If at any point during the past three decades you had suggested that Ron Paul might win a major Republican nominating contest, you'd probably get a response resembling the face the Texas congressman makes when he's outlining the case for legalizing the sale of raw milk: two parts incredulity, one part mild amusement, a dash of electric shock.
And yet, with the Iowa caucuses one month out, the odds have never been better for the septuagenarian libertarian icon. The Washington Post's Chris Cillizza, a good barometer of DC wisdom, suggested on Wednesday that Paul might even be a serious contender for the nomination if he would just "hedge his foreign policy views." By which he means: Cut back on the isolationism and whisper more sweet nothings about Israel. (Paul's already taken steps toward the latter.)
Paul might just win Iowa. As Red State founder Erick Erickson points out, he's worked the state harder than almost anyone else and honed his message to appeal to corn belt conservatives (the raw milk line is a winner). But that doesn’t make him a serious contender. As Politico’s Maggie Haberman and others have pointed out, Paul's candidacy has a clear ceiling. Until his opponents start talking about the following issues, you'll know Paul isn't a serious threat:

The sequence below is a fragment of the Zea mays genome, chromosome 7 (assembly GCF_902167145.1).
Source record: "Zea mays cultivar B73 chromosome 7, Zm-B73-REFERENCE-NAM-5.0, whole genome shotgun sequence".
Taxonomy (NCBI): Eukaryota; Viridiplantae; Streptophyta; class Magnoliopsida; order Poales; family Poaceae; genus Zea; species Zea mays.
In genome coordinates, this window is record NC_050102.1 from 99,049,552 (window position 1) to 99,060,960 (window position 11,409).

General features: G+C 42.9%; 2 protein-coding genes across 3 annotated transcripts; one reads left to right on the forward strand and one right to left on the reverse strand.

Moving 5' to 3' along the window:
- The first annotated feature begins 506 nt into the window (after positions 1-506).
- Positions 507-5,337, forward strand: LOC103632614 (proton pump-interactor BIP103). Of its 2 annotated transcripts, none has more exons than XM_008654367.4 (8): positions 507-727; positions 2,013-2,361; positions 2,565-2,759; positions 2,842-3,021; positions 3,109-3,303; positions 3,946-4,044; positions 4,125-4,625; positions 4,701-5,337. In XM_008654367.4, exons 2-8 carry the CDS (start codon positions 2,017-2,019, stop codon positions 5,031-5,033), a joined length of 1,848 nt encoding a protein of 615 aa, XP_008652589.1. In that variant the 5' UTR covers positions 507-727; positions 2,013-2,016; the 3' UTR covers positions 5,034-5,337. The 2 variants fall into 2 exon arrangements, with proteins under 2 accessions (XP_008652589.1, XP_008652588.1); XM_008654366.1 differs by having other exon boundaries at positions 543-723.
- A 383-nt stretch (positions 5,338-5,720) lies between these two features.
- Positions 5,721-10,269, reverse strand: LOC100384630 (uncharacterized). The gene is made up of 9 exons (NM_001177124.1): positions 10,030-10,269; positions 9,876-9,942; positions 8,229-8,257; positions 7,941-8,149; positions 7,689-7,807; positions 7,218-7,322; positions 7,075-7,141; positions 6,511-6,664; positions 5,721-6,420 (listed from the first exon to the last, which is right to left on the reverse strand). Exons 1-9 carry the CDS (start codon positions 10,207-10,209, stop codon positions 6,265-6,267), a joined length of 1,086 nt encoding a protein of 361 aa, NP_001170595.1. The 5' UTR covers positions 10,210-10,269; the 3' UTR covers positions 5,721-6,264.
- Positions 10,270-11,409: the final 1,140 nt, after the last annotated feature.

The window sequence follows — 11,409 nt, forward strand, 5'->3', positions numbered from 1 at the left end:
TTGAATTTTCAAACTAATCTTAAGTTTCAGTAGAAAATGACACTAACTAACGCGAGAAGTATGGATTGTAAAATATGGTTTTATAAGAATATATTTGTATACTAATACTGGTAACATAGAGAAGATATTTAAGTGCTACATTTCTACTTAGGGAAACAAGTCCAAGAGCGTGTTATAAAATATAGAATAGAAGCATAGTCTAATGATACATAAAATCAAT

As a service to our readers, every day we are delivering a classic moment from the political life of Newt Gingrich —until he either clinches the nomination or bows out.
If you want to understand Newt Gingrich, start with what's on his book shelf. That's his advice, anyway. He assigned a reading list to his Republican caucus in 1995, and he peppers his speeches with references to writers like French existentialist Albert Camus. And as Connie Bruck explained in her epic 1995 New Yorker profile, Gingrich was particularly influenced by a novel about a 17th-century Japanese samurai named Toranaga:
[Former campaign manager Carlyle] Gregory also said that in 1978 Gingrich was reading the novel Shogun by James Clavell, and that a major character—Toranaga, a seventeenth-century samurai warlord—had a powerful influence on him. [Gingrich's friend] Daryl Conner, too, told me that Toranaga was a critical model for Gingrich. The book is a narrative of Toranaga's quest for the absolute power of shogun. Throughout the book, Toranaga, who confides in no one, violently repudiates the suggestion of his most loyal followers that he should seek to become shogun, even calling it "treason." Yet, through his study of individuals' psychology, his patience in listening, his system of punishment and reward, his establishment of an elaborate information network of spies, and his talent in projecting a wholly false self-image (he is an accomplished Noh actor), Toranaga is able to use, manipulate, and deceive all who come in contact with him; thus, in the end, he achieves his goal.